OK, the sail was wonderful (see the last post), but tied was this past week spent in Key West, Florida.
This was our second trip to Key West. As we did on our first trip, we flew into Ft. Lauderdale, rented a car and headed straight to Fish House restaurant in Key Largo. The fish is almost-right-off-the-boat fresh and the service is wonderful. Unfortunately, they do like their air conditioning. We also stop there for lunch on the return trip to the airport.
It rained most of the week. We arrived on Monday and drove down in the rain. Wednesday morning around 3:30 AM the area experienced a rollicking good storm. Rolling thunder that shook the house, lightning that lasted long enough for me to start scaring myself thinking about that William Shatner Twilight Zone episode when he’s on the airplane. This went on for several hours. John slept through the show and even now doesn’t believe that it happened. It stopped raining Wednesday afternoon. The rain didn’t stop us from having a good time, it only made it more of a challenge to get around flooded streets down which a few people kayaked.
Tuesday we began the day (a late start because of jet lag) with lunch at Havana 1, a wonderful Cuban restaurant located at mile marker one. We then toured the decommissioned USCGC Ingham. While on deck we watched yet another storm approach from over the ocean. There is a certain smell in these decommissioned Coast Guard boats that we tour that brings back good memories for John of his time as an electrician’s mate on USCGC Alert. As we walked below deck John educated me (once again. Maybe by the time we tour our fourth decommissioned cutter I’ll remember the difference between a “quick acting water tight door” and a “water tight door,” Honey, I promise) on all the fire response equipment, electrical systems, engine room apparatus, and protocol. John remembers his time in the service like it was yesterday. To me the ships smell like rusting metal and rotting wood but as an auxiliarist I appreciate the history of the ships and the men and women who served on them and I am glad that John has only good memories of his time on board.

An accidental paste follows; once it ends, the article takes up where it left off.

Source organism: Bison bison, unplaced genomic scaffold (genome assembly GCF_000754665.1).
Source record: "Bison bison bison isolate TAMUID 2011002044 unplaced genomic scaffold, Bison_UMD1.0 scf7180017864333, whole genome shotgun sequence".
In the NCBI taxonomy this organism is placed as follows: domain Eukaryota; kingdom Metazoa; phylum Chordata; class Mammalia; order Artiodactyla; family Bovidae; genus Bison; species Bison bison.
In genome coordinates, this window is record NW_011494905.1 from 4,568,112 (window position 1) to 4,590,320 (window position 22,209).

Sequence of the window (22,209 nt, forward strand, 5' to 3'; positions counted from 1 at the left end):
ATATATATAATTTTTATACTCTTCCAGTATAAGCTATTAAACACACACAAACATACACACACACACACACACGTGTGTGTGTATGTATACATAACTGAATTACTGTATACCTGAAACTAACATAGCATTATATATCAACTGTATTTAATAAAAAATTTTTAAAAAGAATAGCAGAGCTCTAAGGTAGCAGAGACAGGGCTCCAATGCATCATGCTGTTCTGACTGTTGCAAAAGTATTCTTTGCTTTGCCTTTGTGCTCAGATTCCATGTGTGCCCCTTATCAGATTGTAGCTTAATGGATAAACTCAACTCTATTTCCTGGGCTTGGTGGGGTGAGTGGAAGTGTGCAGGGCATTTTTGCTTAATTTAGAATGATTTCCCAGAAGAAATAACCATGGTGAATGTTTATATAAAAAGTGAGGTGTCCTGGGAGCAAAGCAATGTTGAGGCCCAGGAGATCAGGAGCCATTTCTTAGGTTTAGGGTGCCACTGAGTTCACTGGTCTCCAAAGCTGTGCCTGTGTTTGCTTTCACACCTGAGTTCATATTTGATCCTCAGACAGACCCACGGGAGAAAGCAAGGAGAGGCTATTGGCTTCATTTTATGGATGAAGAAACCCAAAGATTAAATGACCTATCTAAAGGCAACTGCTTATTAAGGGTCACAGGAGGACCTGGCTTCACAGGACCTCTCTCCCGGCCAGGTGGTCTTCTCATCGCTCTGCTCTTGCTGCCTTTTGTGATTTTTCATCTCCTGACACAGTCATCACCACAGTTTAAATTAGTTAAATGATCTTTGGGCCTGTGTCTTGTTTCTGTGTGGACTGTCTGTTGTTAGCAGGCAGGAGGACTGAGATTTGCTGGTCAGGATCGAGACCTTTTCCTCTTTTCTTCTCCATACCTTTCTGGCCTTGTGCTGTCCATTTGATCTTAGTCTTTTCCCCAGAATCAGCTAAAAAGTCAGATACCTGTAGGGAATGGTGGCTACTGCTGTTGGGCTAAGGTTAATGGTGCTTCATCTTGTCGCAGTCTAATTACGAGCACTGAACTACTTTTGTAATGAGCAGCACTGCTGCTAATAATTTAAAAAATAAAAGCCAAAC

We sheltered from the rain at Blue Heaven and chatted with some tourists from North Dakota and California before walking to near-empty Mallory Square and settling in at El Meson de Pepe for a few hours to watch the storm over the ocean and talk to more folks also seeking refuge from the rain, one of whom included the amazing “Dr. Juice,” a fun local personality who makes his living as a street performer.
Wednesday we headed to NOAA’s Florida Keys Eco-Discovery Center and learned about the ecosystem in the Keys. The Dry Tortugas will definitely be on our list of sites to see during our next visit. Next door to the discovery center we found Fort Zachary Taylor State Park and spent some time walking around the fort and on the adjacent beach.
Thursday we once again began the day with crepes, this time at La Creperie. Next we visited the Little White House and took a guided tour. President Truman loved Key West and governed the country from this house at what was a sort of pre-Camp David. Because the sun was finally shining we headed to Bahia Honda State Park for a few hours of beach time. There are plenty of free beaches, but this one had some history behind it that included Henry Flagler’s Overseas Railroad.
That evening John was brave enough to try $6/dozen raw oysters. He loves oysters but the usual price is $12 (or more)/dozen. We were suspect because they were so inexpensive, but he loved them (and lived to tell). I, on the other hand, discovered that nothing beats a Chesapeake Bay crab cake. We ate dinner on the restaurant balcony overlooking the marina and watched a glorious sunset on our last evening. The setting for our last evening in Key West almost (but not quite) made us forget the phone call that morning from the marina telling us that Halcyon’s transmission is toast and our best and least expensive option is to do a total repower.